Queen says nobody can stop time passing as she misses key event for first time

The Queen followed her missing of Remembrance Sunday by failing to address the Church of England's national assembly for the first time in her 69-year reign.

As she recovers from a sprained back, her youngest son Edward read the 95-year-old head of state's speech to bishops and clergy, praised the institution for offering 'hope' during the pandemic.

She said, via the 57-year-old, that "none of us can slow the passage of time."

The General Synod is the national assembly of the Church of England which passes legislation. It was reconvening for its first full in-person meeting since February 2020, before it was derailed by the coronavirus pandemic.

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Edward said on his mother's behalf: "It is hard to believe that it is over 50 years since Prince Philip and I attended the very first meeting of the General Synod.

"None of us can slow the passage of time; and while we often focus on all that has changed in the intervening years, much remains unchanged, including the Gospel of Christ and his teachings."

In her speech, the monarch reminded the church of its "weighty responsibilities in making difficult decisions" about the future of the church.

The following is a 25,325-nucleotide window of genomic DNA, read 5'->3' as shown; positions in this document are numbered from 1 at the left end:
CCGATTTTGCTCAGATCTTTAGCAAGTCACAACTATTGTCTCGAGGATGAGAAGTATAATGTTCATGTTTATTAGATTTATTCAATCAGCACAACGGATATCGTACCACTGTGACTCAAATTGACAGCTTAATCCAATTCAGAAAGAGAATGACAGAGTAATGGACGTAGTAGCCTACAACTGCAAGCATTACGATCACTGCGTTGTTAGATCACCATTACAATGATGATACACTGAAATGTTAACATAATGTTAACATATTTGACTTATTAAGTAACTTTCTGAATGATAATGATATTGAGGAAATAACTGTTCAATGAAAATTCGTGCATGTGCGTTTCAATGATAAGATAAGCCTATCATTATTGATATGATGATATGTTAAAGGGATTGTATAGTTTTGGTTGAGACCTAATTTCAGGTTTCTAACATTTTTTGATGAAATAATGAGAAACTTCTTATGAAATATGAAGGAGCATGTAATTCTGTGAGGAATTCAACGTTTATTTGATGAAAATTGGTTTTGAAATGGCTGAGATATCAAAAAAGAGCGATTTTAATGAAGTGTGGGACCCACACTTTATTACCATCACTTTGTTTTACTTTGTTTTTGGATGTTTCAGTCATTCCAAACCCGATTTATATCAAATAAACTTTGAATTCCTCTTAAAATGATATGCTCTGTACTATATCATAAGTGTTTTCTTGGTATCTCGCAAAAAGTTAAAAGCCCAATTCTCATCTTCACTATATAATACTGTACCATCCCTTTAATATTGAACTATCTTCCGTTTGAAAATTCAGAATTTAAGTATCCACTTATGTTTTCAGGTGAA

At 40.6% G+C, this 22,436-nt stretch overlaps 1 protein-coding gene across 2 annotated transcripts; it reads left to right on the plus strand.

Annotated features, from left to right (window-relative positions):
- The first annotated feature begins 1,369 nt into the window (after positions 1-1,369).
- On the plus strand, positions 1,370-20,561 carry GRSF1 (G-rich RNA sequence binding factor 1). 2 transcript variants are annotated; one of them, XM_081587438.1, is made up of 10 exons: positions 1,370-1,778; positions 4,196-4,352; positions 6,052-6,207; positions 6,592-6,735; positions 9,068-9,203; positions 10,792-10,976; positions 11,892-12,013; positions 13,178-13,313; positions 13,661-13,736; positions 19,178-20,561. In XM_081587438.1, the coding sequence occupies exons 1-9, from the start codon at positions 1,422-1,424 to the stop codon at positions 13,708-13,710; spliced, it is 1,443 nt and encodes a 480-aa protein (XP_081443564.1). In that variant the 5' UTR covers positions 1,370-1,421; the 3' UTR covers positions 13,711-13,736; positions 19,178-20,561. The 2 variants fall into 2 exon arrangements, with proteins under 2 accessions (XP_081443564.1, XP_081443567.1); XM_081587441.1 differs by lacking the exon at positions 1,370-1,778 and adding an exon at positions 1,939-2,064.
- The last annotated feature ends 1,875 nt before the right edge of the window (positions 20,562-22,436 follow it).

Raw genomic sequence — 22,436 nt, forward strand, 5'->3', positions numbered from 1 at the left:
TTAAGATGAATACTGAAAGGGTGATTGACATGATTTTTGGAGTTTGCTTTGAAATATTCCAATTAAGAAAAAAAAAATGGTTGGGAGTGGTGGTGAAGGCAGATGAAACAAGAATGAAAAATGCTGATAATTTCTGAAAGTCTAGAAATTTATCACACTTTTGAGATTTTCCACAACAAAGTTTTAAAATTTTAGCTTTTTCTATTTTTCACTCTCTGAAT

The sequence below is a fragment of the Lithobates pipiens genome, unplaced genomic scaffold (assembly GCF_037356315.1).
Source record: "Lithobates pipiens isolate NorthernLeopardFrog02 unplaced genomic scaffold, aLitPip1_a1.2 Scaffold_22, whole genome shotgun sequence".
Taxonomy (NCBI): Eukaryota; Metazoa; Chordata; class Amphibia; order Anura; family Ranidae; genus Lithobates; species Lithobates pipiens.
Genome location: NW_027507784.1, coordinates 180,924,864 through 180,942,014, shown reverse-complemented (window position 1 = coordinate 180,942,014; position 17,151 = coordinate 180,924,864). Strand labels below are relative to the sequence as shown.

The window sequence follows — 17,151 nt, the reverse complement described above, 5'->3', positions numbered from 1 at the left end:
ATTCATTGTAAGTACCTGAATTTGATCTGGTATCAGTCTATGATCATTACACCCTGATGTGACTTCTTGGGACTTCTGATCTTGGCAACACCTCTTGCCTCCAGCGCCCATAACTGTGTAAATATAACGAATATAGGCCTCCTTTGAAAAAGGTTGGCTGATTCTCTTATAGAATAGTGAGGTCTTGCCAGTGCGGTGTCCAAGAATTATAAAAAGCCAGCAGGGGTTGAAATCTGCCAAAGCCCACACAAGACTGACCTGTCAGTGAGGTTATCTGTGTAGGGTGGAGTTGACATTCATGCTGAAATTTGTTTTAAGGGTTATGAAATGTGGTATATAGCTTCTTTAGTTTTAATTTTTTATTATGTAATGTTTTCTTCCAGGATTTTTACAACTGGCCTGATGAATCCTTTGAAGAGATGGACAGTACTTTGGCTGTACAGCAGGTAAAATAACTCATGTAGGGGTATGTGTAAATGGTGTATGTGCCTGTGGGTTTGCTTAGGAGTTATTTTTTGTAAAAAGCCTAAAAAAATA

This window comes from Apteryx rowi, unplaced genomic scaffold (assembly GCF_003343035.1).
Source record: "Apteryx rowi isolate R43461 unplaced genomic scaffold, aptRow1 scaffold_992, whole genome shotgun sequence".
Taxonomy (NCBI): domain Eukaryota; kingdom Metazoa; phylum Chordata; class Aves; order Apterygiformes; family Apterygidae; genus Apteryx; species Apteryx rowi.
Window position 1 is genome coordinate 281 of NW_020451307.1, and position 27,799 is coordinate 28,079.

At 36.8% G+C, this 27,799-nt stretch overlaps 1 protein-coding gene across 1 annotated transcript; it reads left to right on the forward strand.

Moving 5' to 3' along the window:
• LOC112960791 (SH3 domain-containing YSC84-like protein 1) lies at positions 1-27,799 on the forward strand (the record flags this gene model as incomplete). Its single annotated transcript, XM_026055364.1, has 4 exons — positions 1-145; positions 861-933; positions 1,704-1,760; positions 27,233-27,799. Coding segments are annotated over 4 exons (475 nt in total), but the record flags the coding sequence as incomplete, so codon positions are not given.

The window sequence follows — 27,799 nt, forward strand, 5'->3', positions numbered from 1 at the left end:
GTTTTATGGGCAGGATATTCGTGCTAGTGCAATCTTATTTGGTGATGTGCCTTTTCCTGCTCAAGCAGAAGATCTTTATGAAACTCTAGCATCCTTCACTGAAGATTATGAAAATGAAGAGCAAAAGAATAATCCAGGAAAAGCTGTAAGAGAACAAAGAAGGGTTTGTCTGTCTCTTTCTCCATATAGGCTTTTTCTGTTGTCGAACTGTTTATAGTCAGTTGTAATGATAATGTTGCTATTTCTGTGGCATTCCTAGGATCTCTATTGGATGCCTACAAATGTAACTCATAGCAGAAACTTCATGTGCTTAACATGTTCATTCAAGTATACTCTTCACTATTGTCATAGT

"In some areas, there will, of course, be differing views and my hope is that you will be strengthened with the certainty of the love of God, as you work together and draw on the Church's tradition of unity in fellowship for the tasks ahead," she added.

The Archbishop of Canterbury Justin Welby, the most senior bishop in the Church of England, told the Earl that the church "draws great comfort" from the Queen's prayers.

Her Majesty's speech also touched on the impact of the coronavirus pandemic had on all faiths.

"Of course, in our richly diverse modern society, the well-being of the nation depends on the contribution of people of all faiths, and of none.

"But for people of faith, the last few years have been particularly hard, with unprecedented restrictions in accessing the comfort and reassurance of public worship.

"For many, it has been a time of anxiety, of grief, and of weariness.

"Yet the Gospel has brought hope, as it has done throughout the ages; and the Church has adapted and continued its ministry, often in new ways, such as digital forms of worship."

The Queen was forced to pull out Sunday's proceedings with the rest of the Royal Family due to a back injury, which comes after last month’s overnight stay in hospital.

Although the injury is said to be unrelated, the Queen has been taking it easy on doctor’s advice.

Buckingham Palace said the Queen made the decision ”with great regret."

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